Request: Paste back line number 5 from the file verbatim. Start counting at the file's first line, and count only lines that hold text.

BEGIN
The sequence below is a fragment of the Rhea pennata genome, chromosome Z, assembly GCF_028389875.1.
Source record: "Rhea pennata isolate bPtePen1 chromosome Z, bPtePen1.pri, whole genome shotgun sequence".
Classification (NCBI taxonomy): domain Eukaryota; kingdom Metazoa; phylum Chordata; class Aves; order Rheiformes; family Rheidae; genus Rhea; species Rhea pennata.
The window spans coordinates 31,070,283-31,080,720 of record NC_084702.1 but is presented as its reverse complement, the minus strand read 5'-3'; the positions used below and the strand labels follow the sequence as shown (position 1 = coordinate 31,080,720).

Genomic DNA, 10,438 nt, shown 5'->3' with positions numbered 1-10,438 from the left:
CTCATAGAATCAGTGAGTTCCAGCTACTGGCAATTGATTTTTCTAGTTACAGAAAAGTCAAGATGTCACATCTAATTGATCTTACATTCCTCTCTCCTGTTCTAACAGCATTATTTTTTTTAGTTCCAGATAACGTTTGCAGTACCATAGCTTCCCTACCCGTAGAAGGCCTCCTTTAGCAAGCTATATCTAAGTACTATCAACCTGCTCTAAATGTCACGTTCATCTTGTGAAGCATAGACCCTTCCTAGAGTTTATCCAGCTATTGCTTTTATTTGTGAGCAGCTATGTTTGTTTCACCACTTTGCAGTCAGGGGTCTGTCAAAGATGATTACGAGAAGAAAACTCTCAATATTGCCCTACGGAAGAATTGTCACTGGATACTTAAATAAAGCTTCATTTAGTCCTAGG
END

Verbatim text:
Genomic DNA, 10,438 nt, shown 5'->3' with positions numbered 1-10,438 from the left: